When Marina Awerbuch moved from Toronto to attend graduate school at Arizona State University, she immediately made a connection with Jewish Arizonans on Campus (JAC) and jLive, run by Rabbi Jordan Brumer.
Marina met Eric after they coincidentally moved to the Valley the same week – Marina from Toronto, Eric from Detroit. “We got to know the community and explore the area together,” Marina says. They married in February 2014.
Settling into married life, Marina started to feel a little out of place and too old for the jLive crowd. She discussed her feelings with Rabbi Brumer’s wife, Risa, and they came up with the idea of putting together a young Jewish married couples group, now known as Jewlyweds.
“It started last November, and the idea was to create a community of young married Jewish couples who are all in the same stage of life, before children,” Risa says. “We opened it up to couples who are engaged or married without children.”
Jewlyweds, which received a grant for programming in December 2015 from Young Jewish Funders, meets the first Wednesday evening of each month at a different couple’s home. They have dinner together followed by a short class about marriage and relationships in the context of Judaism. “Most people at this stage of life don’t belong to synagogues, so it’s an opportunity for them to meet like-minded Jewish people,” Risa says.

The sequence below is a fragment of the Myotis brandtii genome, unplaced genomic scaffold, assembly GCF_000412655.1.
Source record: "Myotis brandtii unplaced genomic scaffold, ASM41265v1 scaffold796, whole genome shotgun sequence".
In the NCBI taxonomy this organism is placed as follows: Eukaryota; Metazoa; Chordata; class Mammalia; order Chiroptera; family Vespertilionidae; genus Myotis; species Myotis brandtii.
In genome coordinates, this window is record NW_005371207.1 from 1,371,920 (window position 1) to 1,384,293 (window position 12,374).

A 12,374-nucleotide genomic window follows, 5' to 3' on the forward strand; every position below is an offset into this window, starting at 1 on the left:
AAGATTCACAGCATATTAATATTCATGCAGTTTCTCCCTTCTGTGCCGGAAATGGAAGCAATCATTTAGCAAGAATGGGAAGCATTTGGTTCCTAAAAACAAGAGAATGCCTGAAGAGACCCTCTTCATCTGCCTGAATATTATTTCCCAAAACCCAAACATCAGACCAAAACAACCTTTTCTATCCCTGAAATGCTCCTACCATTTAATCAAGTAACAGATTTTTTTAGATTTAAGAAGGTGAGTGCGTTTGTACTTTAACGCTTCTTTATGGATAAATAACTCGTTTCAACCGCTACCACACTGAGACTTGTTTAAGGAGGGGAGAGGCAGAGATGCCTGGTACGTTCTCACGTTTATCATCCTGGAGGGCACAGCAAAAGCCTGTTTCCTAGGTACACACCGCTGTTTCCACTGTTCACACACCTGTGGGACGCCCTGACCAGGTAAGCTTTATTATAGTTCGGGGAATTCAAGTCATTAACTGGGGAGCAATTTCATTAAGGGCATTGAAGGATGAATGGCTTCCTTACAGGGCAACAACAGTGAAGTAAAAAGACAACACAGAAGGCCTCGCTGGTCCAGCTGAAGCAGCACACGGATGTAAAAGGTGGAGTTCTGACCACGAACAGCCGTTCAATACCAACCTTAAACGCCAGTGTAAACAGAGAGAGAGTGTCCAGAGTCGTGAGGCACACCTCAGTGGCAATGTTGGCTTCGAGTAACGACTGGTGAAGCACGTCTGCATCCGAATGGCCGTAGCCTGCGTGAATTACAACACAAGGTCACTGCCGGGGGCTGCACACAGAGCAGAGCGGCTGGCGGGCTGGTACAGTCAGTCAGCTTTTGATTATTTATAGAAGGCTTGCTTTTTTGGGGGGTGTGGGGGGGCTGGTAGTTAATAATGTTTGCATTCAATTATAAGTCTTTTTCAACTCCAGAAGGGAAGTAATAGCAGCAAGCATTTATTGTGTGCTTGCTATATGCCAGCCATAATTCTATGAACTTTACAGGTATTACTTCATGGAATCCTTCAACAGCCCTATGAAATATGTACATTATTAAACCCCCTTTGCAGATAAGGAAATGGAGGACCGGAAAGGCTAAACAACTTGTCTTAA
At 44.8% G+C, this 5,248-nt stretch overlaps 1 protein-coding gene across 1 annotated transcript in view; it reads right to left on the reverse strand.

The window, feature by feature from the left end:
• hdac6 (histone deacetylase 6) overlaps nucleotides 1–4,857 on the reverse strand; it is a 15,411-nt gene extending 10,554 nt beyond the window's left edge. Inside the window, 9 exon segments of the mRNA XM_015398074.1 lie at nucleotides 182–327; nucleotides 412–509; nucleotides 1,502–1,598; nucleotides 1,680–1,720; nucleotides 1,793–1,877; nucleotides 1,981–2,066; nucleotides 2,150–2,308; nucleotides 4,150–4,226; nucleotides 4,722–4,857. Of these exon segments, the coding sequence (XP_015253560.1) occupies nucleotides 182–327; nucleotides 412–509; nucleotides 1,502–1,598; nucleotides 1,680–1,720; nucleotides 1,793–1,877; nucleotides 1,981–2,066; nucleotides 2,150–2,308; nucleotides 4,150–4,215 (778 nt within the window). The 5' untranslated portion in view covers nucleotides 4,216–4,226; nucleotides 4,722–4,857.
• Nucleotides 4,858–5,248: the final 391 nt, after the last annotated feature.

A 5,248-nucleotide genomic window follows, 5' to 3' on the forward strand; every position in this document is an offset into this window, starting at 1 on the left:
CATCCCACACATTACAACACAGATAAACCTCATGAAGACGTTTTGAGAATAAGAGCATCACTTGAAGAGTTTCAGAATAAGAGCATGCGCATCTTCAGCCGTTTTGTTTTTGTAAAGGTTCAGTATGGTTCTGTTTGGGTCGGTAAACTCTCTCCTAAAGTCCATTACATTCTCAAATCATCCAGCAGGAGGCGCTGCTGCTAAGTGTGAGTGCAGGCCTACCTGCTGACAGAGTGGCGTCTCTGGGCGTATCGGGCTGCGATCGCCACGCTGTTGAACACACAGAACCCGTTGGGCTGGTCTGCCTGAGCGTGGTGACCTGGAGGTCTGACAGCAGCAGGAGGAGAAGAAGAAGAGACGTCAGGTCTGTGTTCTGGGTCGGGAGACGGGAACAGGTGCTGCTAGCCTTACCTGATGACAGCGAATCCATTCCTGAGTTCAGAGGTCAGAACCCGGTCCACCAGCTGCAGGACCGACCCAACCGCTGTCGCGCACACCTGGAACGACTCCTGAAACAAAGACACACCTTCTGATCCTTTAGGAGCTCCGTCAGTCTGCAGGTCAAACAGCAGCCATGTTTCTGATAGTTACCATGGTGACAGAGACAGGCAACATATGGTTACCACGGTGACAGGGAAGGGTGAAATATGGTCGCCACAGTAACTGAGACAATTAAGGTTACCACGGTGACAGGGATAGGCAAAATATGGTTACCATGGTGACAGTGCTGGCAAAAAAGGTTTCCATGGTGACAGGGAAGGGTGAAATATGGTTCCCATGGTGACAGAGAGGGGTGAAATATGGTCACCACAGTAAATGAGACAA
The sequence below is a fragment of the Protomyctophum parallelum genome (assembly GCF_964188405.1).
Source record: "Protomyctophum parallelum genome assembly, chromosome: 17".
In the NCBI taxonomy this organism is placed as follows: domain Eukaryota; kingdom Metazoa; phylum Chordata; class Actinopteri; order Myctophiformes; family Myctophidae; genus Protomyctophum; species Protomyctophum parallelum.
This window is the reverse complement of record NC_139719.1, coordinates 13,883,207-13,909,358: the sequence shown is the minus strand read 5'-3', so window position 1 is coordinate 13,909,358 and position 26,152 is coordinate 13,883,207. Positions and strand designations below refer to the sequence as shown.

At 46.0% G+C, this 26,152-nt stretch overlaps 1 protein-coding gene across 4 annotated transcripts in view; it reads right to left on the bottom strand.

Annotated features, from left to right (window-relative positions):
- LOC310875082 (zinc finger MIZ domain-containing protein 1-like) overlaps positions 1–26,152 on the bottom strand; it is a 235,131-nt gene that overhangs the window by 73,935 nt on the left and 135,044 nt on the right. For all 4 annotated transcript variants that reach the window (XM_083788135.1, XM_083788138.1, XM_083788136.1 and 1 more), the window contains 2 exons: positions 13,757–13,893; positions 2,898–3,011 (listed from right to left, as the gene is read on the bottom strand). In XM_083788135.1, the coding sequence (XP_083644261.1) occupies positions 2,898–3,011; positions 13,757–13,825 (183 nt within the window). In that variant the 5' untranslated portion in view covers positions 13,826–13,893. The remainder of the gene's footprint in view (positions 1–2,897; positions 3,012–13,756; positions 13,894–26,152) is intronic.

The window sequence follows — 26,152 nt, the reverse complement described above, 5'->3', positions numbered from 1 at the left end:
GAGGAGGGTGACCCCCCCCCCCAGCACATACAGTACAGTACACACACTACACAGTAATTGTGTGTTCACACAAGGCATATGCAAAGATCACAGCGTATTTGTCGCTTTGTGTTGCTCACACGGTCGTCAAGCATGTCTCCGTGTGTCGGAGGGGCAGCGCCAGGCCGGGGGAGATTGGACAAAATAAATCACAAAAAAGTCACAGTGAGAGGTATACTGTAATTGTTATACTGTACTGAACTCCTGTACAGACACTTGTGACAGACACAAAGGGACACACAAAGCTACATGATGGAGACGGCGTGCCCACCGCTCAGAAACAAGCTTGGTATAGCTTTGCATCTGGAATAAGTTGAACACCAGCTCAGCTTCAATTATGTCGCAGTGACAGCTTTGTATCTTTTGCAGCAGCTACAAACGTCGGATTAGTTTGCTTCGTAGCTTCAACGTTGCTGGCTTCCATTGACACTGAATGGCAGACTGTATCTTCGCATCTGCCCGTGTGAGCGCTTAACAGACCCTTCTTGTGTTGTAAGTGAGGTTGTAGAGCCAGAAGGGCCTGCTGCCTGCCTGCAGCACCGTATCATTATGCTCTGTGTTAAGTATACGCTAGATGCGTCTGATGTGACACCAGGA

The group usually attracts between 10 and 15 couples each session and at the June meeting, 12 couples participated. Dinner is supplied by Jewlyweds, and the host couple is in charge of drinks. “We get dinner catered from one of the kosher places in town and that way it’s strictly kosher and everybody can feel comfortable to host. It doesn’t matter if you have a kosher kitchen or not,” Risa says.
The Jewlyweds program is nondenominational, Risa says. “The people who come are all over the spectrum of Judaism and Jewish life.”
Programs have included an art therapy session in which couples participated together in a doodling activity that taught them new things about each other; a glass mezuzah-making session; and a discussion about the intimate relationship between husband and wife and its centrality to Judaism and Jewish thought.
In addition to meeting once a month, the group has a quarterly special event. In May, 12 couples went on a retreat to Jackpot Ranch in Camp Verde, where they hiked, rode horses, played board games and got better acquainted with one another. “We had a Shabbat dinner and did some learning,” Marina says. “It was a really great setting.”
Heather and Howard Kalish, who have been married less than three years, also participate regularly in Jewlyweds. Heather encourages any young Jewish couple to try a Jewlyweds event to see if they like it. “Everyone is super-welcoming and we’ve made some great friends. I can’t say enough good things about the group. It’s been wonderful.”
Young couples are eligible to participate in Jewlyweds until they have a baby. “It changes the dynamic when people are talking about how many hours their baby slept or if they should do formula or not,” Risa says. “Also when you talk about marriage and relationships, there are so many different topics and issues that come up when children are in the picture.”
But Risa has her sights set on a spinoff group of young Jewish couples with babies. “We’re hoping. It’s on the list of things to brainstorm about this summer.”
For more information about Jewlyweds, contact Risa Brumer, firstname.lastname@example.org.